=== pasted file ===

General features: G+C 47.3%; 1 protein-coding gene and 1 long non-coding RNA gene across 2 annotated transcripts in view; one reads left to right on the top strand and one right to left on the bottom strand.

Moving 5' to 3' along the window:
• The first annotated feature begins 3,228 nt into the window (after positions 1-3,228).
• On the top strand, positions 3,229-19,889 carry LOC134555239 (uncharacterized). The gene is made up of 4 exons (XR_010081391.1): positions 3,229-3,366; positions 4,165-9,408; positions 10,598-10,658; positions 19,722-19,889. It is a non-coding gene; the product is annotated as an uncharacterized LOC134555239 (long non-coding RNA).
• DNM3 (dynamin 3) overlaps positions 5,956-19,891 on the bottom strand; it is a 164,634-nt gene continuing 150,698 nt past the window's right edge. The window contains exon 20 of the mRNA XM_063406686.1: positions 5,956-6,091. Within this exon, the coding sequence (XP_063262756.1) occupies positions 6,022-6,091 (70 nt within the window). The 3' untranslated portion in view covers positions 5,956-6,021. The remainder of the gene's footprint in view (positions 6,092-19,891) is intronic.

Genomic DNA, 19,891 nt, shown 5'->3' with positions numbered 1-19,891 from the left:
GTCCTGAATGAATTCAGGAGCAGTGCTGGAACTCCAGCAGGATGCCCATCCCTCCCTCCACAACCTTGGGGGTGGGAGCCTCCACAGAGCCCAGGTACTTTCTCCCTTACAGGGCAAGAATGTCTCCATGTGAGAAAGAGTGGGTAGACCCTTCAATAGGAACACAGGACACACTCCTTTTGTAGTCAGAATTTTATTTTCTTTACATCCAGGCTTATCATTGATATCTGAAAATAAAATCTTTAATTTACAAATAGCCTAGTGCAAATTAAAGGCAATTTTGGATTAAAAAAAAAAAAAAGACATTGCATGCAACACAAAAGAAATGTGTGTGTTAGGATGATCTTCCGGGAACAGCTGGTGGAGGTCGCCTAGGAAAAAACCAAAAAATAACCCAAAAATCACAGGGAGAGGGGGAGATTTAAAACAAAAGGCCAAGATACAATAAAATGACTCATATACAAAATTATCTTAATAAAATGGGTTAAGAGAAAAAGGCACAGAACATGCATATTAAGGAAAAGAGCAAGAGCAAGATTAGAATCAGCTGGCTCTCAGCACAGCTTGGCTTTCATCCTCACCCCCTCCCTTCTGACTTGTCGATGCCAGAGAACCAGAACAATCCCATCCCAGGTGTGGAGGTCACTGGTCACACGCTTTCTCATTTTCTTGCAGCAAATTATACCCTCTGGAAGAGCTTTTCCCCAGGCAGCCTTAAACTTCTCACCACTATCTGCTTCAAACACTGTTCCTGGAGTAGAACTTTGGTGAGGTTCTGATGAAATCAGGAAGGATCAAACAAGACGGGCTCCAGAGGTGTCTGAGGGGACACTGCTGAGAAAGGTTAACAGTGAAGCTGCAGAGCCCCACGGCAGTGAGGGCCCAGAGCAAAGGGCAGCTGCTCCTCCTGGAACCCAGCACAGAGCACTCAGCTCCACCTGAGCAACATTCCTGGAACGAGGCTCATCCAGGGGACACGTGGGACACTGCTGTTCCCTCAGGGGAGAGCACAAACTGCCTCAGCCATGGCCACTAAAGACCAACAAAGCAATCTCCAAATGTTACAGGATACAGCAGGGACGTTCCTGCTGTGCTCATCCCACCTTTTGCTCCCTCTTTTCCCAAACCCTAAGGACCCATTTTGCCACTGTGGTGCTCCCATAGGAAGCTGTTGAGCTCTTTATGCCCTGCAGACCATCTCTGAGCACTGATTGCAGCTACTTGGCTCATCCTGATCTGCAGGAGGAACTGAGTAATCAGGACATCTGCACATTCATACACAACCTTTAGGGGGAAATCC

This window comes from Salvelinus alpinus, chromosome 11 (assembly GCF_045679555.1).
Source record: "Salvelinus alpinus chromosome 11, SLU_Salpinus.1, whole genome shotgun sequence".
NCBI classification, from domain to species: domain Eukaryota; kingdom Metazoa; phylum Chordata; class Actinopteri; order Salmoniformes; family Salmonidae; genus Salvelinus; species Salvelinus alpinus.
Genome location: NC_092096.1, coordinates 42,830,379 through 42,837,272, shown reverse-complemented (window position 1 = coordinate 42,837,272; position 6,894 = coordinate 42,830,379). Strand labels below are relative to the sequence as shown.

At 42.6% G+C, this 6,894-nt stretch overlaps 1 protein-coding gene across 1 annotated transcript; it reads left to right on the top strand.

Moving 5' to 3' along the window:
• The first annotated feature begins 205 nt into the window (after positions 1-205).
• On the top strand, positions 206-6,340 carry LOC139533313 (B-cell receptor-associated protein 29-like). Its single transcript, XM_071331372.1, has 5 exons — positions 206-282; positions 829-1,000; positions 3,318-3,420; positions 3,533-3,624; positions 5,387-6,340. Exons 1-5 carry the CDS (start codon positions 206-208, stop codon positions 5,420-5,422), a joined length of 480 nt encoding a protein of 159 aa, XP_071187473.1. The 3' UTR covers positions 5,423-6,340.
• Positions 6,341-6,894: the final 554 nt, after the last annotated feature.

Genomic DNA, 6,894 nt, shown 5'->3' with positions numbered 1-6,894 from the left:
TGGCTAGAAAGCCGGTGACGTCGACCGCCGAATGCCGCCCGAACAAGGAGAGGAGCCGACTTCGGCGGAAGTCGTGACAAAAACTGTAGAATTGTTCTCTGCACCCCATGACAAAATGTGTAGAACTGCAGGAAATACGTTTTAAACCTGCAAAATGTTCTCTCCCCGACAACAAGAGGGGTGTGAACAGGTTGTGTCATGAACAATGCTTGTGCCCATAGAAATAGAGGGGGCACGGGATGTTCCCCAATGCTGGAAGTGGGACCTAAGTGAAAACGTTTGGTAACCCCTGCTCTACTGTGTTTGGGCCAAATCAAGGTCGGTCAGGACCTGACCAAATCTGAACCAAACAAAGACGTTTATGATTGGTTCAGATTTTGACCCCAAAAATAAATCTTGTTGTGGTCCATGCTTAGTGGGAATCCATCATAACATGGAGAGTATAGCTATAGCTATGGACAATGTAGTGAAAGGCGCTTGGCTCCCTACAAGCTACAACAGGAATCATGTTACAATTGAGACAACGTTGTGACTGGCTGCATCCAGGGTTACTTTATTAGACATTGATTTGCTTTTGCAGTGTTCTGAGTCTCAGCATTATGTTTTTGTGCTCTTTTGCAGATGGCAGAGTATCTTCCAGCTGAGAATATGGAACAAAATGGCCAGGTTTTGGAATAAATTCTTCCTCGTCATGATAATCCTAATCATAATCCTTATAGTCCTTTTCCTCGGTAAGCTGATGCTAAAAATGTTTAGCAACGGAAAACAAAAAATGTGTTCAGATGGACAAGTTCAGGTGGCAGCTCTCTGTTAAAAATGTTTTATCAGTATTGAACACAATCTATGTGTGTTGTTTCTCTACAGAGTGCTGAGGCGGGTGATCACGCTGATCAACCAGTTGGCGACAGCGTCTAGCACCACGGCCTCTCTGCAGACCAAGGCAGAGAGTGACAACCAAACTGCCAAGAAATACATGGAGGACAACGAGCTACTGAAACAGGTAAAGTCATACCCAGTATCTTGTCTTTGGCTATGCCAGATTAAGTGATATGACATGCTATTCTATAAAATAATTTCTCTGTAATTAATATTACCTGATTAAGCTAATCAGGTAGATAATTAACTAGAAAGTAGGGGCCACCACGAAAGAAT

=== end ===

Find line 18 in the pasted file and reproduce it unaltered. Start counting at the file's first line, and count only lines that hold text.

TGGCTAGAAAGCCGGTGACGTCGACCGCCGAATGCCGCCCGAACAAGGAGAGGAGCCGACTTCGGCGGAAGTCGTGACAAAAACTGTAGAATTGTTCTCTGCACCCCATGACAAAATGTGTAGAACTGCAGGAAATACGTTTTAAACCTGCAAAATGTTCTCTCCCCGACAACAAGAGGGGTGTGAACAGGTTGTGTCATGAACAATGCTTGTGCCCATAGAAATAGAGGGGGCACGGGATGTTCCCCAATGCTGGAAGTGGGACCTAAGTGAAAACGTTTGGTAACCCCTGCTCTACTGTGTTTGGGCCAAATCAAGGTCGGTCAGGACCTGACCAAATCTGAACCAAACAAAGACGTTTATGATTGGTTCAGATTTTGACCCCAAAAATAAATCTTGTTGTGGTCCATGCTTAGTGGGAATCCATCATAACATGGAGAGTATAGCTATAGCTATGGACAATGTAGTGAAAGGCGCTTGGCTCCCTACAAGCTACAACAGGAATCATGTTACAATTGAGACAACGTTGTGACTGGCTGCATCCAGGGTTACTTTATTAGACATTGATTTGCTTTTGCAGTGTTCTGAGTCTCAGCATTATGTTTTTGTGCTCTTTTGCAGATGGCAGAGTATCTTCCAGCTGAGAATATGGAACAAAATGGCCAGGTTTTGGAATAAATTCTTCCTCGTCATGATAATCCTAATCATAATCCTTATAGTCCTTTTCCTCGGTAAGCTGATGCTAAAAATGTTTAGCAACGGAAAACAAAAAATGTGTTCAGATGGACAAGTTCAGGTGGCAGCTCTCTGTTAAAAATGTTTTATCAGTATTGAACACAATCTATGTGTGTTGTTTCTCTACAGAGTGCTGAGGCGGGTGATCACGCTGATCAACCAGTTGGCGACAGCGTCTAGCACCACGGCCTCTCTGCAGACCAAGGCAGAGAGTGACAACCAAACTGCCAAGAAATACATGGAGGACAACGAGCTACTGAAACAGGTAAAGTCATACCCAGTATCTTGTCTTTGGCTATGCCAGATTAAGTGATATGACATGCTATTCTATAAAATAATTTCTCTGTAATTAATATTACCTGATTAAGCTAATCAGGTAGATAATTAACTAGAAAGTAGGGGCCACCACGAAAGAAT